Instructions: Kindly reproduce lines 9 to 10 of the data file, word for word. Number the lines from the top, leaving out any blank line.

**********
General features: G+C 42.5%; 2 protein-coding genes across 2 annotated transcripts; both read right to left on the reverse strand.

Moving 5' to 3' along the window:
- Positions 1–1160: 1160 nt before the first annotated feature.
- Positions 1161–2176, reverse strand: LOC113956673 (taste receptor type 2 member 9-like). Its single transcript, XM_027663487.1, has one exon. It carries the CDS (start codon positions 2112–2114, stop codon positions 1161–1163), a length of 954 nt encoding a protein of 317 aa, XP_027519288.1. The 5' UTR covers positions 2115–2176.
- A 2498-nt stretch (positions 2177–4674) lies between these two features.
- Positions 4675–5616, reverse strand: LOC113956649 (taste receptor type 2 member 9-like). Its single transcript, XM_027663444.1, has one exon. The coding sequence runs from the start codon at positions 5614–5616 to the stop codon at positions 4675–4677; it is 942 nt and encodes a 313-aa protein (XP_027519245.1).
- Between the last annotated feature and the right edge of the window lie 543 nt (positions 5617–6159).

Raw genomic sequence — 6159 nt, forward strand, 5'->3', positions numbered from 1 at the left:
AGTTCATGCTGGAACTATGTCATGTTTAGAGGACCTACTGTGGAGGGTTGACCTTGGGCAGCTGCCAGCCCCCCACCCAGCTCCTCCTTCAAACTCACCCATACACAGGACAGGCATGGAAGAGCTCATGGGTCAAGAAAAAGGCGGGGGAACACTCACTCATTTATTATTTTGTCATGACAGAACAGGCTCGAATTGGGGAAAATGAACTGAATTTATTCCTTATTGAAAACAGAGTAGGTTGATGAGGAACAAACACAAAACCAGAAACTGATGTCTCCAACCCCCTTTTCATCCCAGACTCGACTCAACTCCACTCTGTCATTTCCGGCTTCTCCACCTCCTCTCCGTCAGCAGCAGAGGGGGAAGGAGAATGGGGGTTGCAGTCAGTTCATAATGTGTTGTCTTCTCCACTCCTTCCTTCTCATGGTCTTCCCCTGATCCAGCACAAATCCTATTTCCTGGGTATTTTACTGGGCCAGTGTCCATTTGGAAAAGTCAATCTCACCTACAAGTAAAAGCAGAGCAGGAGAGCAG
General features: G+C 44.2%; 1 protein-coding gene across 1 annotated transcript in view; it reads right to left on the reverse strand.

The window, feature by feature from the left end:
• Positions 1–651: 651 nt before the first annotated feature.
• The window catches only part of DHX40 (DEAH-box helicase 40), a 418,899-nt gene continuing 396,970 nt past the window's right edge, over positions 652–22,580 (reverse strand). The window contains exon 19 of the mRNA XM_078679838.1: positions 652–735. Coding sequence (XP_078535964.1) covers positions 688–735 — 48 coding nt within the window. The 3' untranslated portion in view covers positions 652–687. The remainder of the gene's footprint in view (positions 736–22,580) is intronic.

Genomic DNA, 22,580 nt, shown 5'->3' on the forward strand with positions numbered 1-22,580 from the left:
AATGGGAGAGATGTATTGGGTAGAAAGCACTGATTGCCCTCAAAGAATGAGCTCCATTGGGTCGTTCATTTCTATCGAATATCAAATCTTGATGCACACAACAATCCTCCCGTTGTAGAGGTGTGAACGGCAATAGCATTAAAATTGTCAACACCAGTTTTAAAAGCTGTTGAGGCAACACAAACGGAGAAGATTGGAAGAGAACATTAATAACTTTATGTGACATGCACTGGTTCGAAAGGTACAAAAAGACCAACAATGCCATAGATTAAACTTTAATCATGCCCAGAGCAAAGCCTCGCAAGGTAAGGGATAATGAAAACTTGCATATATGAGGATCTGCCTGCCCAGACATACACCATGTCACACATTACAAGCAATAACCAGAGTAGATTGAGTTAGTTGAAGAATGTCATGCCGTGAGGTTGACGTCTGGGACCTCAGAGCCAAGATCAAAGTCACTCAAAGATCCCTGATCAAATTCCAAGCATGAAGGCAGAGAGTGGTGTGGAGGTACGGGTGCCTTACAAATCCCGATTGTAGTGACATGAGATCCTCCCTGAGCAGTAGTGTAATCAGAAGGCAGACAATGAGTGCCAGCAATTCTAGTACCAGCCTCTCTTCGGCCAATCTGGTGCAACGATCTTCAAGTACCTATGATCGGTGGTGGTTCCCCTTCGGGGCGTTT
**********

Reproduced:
AGTTCATGCTGGAACTATGTCATGTTTAGAGGACCTACTGTGGAGGGTTGACCTTGGGCAGCTGCCAGCCCCCCACCCAGCTCCTCCTTCAAACTCACCCATACACAGGACAGGCATGGAAGAGCTCATGGGTCAAGAAAAAGGCGGGGGAACACTCACTCATTTATTATTTTGTCATGACAGAACAGGCTCGAATTGGGGAAAATGAACTGAATTTATTCCTTATTGAAAACAGAGTAGGTTGATGAGGAACAAACACAAAACCAGAAACTGATGTCTCCAACCCCCTTTTCATCCCAGACTCGACTCAACTCCACTCTGTCATTTCCGGCTTCTCCACCTCCTCTCCGTCAGCAGCAGAGGGGGAAGGAGAATGGGGGTTGCAGTCAGTTCATAATGTGTTGTCTTCTCCACTCCTTCCTTCTCATGGTCTTCCCCTGATCCAGCACAAATCCTATTTCCTGGGTATTTTACTGGGCCAGTGTCCATTTGGAAAAGTCAATCTCACCTACAAGTAAAAGCAGAGCAGGAGAGCAG
General features: G+C 44.2%; 1 protein-coding gene across 1 annotated transcript in view; it reads right to left on the reverse strand.